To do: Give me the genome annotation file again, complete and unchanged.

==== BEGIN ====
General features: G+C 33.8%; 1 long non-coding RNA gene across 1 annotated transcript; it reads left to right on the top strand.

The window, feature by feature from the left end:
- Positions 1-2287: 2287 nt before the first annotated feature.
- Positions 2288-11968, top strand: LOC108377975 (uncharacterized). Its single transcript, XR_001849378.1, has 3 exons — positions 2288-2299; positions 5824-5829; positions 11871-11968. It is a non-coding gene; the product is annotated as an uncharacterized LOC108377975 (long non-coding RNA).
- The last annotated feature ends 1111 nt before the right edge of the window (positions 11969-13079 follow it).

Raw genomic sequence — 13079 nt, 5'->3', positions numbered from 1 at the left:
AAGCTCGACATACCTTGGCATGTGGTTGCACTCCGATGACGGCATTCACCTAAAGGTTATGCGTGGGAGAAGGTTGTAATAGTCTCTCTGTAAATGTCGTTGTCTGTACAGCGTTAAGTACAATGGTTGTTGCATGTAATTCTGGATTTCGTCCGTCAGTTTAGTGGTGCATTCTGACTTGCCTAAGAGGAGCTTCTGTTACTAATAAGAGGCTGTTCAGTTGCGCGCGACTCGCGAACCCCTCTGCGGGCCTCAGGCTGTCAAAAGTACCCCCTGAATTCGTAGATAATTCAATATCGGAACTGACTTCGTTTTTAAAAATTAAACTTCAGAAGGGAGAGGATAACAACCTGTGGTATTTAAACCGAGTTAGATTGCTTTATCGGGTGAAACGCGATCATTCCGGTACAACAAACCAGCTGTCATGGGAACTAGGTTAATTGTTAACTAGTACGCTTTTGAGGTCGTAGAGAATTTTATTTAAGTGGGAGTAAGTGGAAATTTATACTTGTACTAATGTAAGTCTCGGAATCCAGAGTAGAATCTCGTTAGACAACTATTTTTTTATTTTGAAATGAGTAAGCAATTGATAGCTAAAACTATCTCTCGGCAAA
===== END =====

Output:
General features: G+C 33.8%; 1 long non-coding RNA gene across 1 annotated transcript; it reads left to right on the top strand.

The window, feature by feature from the left end:
- Positions 1-2287: 2287 nt before the first annotated feature.
- Positions 2288-11968, top strand: LOC108377975 (uncharacterized). Its single transcript, XR_001849378.1, has 3 exons — positions 2288-2299; positions 5824-5829; positions 11871-11968. It is a non-coding gene; the product is annotated as an uncharacterized LOC108377975 (long non-coding RNA).
- The last annotated feature ends 1111 nt before the right edge of the window (positions 11969-13079 follow it).

Raw genomic sequence — 13079 nt, 5'->3', positions numbered from 1 at the left:
AAGCTCGACATACCTTGGCATGTGGTTGCACTCCGATGACGGCATTCACCTAAAGGTTATGCGTGGGAGAAGGTTGTAATAGTCTCTCTGTAAATGTCGTTGTCTGTACAGCGTTAAGTACAATGGTTGTTGCATGTAATTCTGGATTTCGTCCGTCAGTTTAGTGGTGCATTCTGACTTGCCTAAGAGGAGCTTCTGTTACTAATAAGAGGCTGTTCAGTTGCGCGCGACTCGCGAACCCCTCTGCGGGCCTCAGGCTGTCAAAAGTACCCCCTGAATTCGTAGATAATTCAATATCGGAACTGACTTCGTTTTTAAAAATTAAACTTCAGAAGGGAGAGGATAACAACCTGTGGTATTTAAACCGAGTTAGATTGCTTTATCGGGTGAAACGCGATCATTCCGGTACAACAAACCAGCTGTCATGGGAACTAGGTTAATTGTTAACTAGTACGCTTTTGAGGTCGTAGAGAATTTTATTTAAGTGGGAGTAAGTGGAAATTTATACTTGTACTAATGTAAGTCTCGGAATCCAGAGTAGAATCTCGTTAGACAACTATTTTTTTATTTTGAAATGAGTAAGCAATTGATAGCTAAAACTATCTCTCGGCAAA